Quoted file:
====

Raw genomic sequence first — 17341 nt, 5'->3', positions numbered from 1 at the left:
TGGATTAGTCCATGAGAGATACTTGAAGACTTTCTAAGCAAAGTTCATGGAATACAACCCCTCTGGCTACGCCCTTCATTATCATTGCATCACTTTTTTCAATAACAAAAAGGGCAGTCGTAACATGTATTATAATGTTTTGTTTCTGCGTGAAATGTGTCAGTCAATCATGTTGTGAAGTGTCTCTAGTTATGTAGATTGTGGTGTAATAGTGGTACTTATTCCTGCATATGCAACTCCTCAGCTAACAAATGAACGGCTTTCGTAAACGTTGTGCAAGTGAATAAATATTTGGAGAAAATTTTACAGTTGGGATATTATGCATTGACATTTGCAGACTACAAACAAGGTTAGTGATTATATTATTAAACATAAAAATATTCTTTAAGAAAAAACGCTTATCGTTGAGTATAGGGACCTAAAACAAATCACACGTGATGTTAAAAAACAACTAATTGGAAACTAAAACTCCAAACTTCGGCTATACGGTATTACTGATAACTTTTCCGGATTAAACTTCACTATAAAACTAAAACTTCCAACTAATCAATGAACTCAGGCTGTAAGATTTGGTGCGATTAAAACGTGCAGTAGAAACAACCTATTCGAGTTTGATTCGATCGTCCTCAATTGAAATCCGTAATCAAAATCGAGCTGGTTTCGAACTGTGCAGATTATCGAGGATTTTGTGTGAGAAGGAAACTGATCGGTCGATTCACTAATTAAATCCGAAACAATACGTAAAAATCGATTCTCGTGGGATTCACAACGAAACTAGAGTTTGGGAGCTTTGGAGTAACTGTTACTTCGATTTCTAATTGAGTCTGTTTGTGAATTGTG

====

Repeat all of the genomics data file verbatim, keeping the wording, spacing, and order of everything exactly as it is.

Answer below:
Raw genomic sequence first — 17341 nt, 5'->3', positions numbered from 1 at the left:
TGGATTAGTCCATGAGAGATACTTGAAGACTTTCTAAGCAAAGTTCATGGAATACAACCCCTCTGGCTACGCCCTTCATTATCATTGCATCACTTTTTTCAATAACAAAAAGGGCAGTCGTAACATGTATTATAATGTTTTGTTTCTGCGTGAAATGTGTCAGTCAATCATGTTGTGAAGTGTCTCTAGTTATGTAGATTGTGGTGTAATAGTGGTACTTATTCCTGCATATGCAACTCCTCAGCTAACAAATGAACGGCTTTCGTAAACGTTGTGCAAGTGAATAAATATTTGGAGAAAATTTTACAGTTGGGATATTATGCATTGACATTTGCAGACTACAAACAAGGTTAGTGATTATATTATTAAACATAAAAATATTCTTTAAGAAAAAACGCTTATCGTTGAGTATAGGGACCTAAAACAAATCACACGTGATGTTAAAAAACAACTAATTGGAAACTAAAACTCCAAACTTCGGCTATACGGTATTACTGATAACTTTTCCGGATTAAACTTCACTATAAAACTAAAACTTCCAACTAATCAATGAACTCAGGCTGTAAGATTTGGTGCGATTAAAACGTGCAGTAGAAACAACCTATTCGAGTTTGATTCGATCGTCCTCAATTGAAATCCGTAATCAAAATCGAGCTGGTTTCGAACTGTGCAGATTATCGAGGATTTTGTGTGAGAAGGAAACTGATCGGTCGATTCACTAATTAAATCCGAAACAATACGTAAAAATCGATTCTCGTGGGATTCACAACGAAACTAGAGTTTGGGAGCTTTGGAGTAACTGTTACTTCGATTTCTAATTGAGTCTGTTTGTGAATTGTG